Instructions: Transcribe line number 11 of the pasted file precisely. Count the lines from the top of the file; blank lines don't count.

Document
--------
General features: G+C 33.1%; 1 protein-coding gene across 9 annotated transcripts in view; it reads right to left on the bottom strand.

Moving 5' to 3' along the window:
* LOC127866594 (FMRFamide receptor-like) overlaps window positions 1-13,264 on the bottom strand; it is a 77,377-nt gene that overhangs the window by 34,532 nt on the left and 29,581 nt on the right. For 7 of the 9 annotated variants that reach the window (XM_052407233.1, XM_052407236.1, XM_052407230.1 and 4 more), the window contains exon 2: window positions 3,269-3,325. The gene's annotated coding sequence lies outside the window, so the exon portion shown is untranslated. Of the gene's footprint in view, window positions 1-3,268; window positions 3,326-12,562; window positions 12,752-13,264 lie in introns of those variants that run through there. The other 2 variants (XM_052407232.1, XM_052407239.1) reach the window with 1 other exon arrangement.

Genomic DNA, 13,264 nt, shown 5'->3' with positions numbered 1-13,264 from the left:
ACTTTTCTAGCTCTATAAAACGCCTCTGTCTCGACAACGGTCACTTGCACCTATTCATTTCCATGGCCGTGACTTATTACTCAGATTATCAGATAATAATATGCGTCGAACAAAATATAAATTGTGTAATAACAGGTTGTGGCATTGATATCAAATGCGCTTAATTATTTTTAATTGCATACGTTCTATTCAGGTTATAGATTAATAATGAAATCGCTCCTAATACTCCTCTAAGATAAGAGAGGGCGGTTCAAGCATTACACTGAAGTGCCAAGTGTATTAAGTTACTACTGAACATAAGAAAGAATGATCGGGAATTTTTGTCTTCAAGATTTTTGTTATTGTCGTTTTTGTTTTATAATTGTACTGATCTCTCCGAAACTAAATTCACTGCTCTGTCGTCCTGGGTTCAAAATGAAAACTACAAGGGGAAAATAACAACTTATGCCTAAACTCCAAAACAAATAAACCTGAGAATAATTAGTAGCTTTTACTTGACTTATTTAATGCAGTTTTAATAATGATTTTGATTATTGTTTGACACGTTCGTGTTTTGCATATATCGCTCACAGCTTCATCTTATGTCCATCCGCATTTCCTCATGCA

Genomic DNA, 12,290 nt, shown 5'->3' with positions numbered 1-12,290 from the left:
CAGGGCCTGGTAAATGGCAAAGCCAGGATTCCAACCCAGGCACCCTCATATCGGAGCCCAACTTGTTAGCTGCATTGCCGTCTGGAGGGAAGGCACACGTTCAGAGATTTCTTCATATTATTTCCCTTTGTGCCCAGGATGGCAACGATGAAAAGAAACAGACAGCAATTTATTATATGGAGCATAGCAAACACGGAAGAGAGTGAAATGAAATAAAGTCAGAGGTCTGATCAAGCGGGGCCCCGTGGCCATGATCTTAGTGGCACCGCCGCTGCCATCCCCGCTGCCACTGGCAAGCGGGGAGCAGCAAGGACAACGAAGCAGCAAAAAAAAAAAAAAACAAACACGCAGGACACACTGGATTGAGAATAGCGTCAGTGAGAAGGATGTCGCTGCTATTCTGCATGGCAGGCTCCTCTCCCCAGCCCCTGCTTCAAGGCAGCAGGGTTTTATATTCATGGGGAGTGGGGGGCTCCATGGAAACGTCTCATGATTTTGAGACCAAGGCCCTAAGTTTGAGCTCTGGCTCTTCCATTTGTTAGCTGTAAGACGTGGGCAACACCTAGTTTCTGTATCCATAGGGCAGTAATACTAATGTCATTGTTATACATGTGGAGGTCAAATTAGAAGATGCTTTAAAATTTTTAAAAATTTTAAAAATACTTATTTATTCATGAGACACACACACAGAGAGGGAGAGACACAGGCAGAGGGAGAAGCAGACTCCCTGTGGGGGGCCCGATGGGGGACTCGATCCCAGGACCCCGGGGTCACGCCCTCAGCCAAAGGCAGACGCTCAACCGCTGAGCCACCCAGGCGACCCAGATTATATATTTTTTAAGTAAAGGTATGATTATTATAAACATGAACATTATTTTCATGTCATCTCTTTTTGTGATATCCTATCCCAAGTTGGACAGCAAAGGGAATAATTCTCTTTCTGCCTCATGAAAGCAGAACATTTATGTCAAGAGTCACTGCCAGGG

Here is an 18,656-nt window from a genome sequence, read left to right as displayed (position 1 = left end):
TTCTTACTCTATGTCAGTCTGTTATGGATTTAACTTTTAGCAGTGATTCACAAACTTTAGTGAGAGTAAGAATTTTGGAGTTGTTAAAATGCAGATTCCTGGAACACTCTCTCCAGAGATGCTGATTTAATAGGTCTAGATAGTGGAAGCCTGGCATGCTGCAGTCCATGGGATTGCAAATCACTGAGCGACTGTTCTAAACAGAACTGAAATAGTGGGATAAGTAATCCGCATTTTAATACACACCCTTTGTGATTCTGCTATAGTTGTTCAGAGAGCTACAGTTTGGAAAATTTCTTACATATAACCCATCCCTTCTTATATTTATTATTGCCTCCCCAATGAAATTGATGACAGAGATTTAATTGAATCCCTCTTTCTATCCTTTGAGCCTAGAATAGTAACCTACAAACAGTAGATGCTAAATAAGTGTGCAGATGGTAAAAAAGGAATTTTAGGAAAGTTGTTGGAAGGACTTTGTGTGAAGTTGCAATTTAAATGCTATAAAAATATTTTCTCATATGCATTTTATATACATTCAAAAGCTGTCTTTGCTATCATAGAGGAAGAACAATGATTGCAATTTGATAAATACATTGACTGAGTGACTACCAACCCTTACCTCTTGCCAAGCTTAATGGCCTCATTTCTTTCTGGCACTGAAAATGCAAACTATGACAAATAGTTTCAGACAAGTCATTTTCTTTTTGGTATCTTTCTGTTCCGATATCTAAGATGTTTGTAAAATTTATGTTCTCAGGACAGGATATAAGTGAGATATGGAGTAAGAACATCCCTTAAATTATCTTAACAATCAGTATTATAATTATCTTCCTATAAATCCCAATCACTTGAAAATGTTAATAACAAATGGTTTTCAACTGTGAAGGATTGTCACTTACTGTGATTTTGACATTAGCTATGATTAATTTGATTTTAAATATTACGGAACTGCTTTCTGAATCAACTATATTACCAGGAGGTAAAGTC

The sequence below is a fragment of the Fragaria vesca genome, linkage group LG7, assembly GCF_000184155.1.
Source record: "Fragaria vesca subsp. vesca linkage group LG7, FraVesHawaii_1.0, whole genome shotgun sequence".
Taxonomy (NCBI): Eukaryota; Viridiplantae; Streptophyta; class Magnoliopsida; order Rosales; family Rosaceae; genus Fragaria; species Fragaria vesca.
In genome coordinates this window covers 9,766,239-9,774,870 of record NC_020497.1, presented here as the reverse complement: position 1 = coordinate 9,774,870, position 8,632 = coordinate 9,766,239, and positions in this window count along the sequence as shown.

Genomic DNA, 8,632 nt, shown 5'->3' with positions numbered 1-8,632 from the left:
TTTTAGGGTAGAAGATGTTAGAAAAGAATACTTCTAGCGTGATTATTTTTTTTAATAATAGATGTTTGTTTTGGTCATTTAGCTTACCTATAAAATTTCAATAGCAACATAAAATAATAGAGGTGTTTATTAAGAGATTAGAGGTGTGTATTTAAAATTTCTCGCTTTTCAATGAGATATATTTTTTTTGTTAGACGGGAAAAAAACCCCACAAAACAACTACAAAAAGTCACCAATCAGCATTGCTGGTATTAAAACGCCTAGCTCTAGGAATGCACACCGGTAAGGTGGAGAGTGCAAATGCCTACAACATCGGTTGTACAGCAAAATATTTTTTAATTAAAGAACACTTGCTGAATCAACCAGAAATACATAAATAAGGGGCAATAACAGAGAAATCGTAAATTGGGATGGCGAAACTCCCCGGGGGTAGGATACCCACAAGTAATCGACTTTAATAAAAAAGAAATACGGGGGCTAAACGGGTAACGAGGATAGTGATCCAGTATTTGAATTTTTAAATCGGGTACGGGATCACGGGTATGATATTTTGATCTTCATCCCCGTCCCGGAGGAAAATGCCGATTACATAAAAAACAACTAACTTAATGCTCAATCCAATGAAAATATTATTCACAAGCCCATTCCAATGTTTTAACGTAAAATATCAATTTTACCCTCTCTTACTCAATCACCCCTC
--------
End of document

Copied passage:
Source record: "Fragaria vesca subsp. vesca linkage group LG7, FraVesHawaii_1.0, whole genome shotgun sequence".